The other prophet said, “Beware if the light skinned race comes wearing the face of death. You must be careful because the face of brotherhood and the face of death look very much alike. If they come carrying a weapon … beware. If they come in suffering … They could fool you. Their hearts may be filled with greed for the riches of this land. If they are indeed your brothers, let them prove it. Do not accept them in total trust. You shall know that the face they wear is one of death if the rivers run with poison and fish become unfit to eat. You shall know them by these many things.”

While at the “Fifth Stopping Place”, the light-skinned people in big wooden boats, known as the French arrived. Consequently the French were called Wemitigoozhii (“wooden-boat people”). Though the French Crown was interested in colonialism, as far as the Anishinaabeg were concerned, the French appeared only interested in commerce and trade through mercantilism. Together with the French, the Anishinaabeg formed trade alliances, which not only extended French colonial powers into the heart of North America, but strengthened the political and military might of the Anishinaabeg.

After the French came the Zhaaganaash (“Off-shore ones”) of Great Britain. But out of the Zhaaganaash came the Gichi-mookomaan (“Big-knives”)—the Virginians (i.e. Americans).

“In the time of the Fifth Fire there will come a time of great struggle that will grip the lives of all native people. At the waning of this Fire there will come among the people one who holds a promise of great joy and salvation. If the people accept this promise of a new way and abandon the old teachings, then the struggle of the Fifth Fire will be will be with the people for many generations. The promise that comes will prove to be a false promise. All those who accept this promise will cause the near destruction of the people.”

“In the time of the Sixth Fire it will be evident that the promise of the Fifth Fire came in a false way. Those deceived by this promise will take their children a ways from the teachings of the Elders. Grandsons and granddaughters will turn against the Elders. In this way the Elders will lose their reason for living … they will lose their purpose in life. At this time a new sickness will come among the people. The balance of many people will be disturbed. The cup of life will almost become the cup of grief.”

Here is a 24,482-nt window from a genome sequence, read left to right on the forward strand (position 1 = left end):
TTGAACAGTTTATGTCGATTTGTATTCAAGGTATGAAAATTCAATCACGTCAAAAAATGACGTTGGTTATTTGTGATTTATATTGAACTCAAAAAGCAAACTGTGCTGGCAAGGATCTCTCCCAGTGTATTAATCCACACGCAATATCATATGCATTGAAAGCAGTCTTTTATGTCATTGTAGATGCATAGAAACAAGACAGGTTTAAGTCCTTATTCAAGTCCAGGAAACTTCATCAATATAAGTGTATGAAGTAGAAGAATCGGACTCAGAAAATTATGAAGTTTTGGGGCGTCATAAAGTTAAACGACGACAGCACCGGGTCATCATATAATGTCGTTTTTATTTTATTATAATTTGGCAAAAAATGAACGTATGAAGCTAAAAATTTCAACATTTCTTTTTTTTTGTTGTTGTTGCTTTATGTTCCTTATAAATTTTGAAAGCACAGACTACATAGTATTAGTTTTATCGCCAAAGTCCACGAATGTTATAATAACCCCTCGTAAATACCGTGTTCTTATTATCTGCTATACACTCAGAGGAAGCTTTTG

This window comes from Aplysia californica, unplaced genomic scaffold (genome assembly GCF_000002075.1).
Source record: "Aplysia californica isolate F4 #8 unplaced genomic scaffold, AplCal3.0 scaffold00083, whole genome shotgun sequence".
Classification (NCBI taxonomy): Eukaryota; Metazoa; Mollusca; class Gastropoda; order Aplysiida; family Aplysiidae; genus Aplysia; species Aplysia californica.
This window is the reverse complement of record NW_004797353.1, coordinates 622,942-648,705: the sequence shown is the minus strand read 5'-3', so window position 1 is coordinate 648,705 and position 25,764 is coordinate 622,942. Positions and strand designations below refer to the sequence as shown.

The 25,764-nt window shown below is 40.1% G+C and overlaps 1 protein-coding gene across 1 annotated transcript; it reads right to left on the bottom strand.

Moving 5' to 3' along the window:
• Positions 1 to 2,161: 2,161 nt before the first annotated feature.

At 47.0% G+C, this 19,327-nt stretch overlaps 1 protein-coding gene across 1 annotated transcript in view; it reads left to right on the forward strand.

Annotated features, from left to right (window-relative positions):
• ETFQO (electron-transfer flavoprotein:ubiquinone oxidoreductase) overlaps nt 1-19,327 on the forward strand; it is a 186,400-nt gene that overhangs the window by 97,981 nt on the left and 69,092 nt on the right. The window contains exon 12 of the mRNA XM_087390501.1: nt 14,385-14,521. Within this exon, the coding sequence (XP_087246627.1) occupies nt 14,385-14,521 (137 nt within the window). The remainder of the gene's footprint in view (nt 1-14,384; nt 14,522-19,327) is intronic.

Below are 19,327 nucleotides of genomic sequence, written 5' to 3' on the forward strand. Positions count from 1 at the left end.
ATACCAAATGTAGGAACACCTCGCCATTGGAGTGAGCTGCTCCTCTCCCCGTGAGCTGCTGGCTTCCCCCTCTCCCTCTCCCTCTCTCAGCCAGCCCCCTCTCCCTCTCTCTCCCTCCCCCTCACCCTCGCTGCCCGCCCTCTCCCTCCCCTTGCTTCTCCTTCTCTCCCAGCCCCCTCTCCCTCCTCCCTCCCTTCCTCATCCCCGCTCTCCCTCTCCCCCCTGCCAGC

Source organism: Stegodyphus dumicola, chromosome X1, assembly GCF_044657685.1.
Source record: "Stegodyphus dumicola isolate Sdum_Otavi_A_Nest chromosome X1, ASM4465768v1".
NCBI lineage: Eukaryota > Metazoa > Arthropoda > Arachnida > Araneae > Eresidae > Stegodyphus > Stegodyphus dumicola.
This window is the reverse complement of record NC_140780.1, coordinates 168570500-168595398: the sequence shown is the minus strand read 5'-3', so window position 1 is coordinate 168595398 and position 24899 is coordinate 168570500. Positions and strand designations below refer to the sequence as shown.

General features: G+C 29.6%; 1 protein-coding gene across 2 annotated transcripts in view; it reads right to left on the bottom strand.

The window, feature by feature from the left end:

The Seventh Prophet that came to the people long ago was said to be different from the other prophets. This prophet was described as “young and had a strange light in his eyes” and said:

“ In the time of the Seventh Fire New People will emerge. They will retrace their steps to find what was left by the trail. Their steps will take them to the Elders who they will ask to guide them on their journey. But many of the Elders will have fallen asleep. They will awaken to this new time with nothing to offer. Some of the Elders will be silent because no one will ask anything of them. The New People will have to be careful in how they approach the Elders. The task of the New People will not be easy.

If the New People will remain strong in their quest the Water Drum of the Midewiwin Lodge will again sound its voice. There will be a rebirth of the Anishinabe Nation and a rekindling of old flames. The Sacred Fire will again be lit.

It is this time that the light skinned race will be given a choice between two roads. If they choose the right road, then the Seventh Fire will light the Eighth and final Fire, an eternal fire of peace, love brotherhood and sisterhood. If the light skinned race makes the wrong choice of the roads, then the destruction which they brought with them in coming to this country will come back at them and cause much suffering and death to all the Earth’s people.”

Eighth fire
The Eighth Fire is a term arising from the teachings of the Seven fires prophecy. The teaching suggests that if enough people—of all colors and faiths—turn from materialism and instead choose a path of respect, wisdom and spirituality, environmental and social catastrophe can be avoided, and an era of spiritual ill.

Sand Creek Massacre Witness Accounts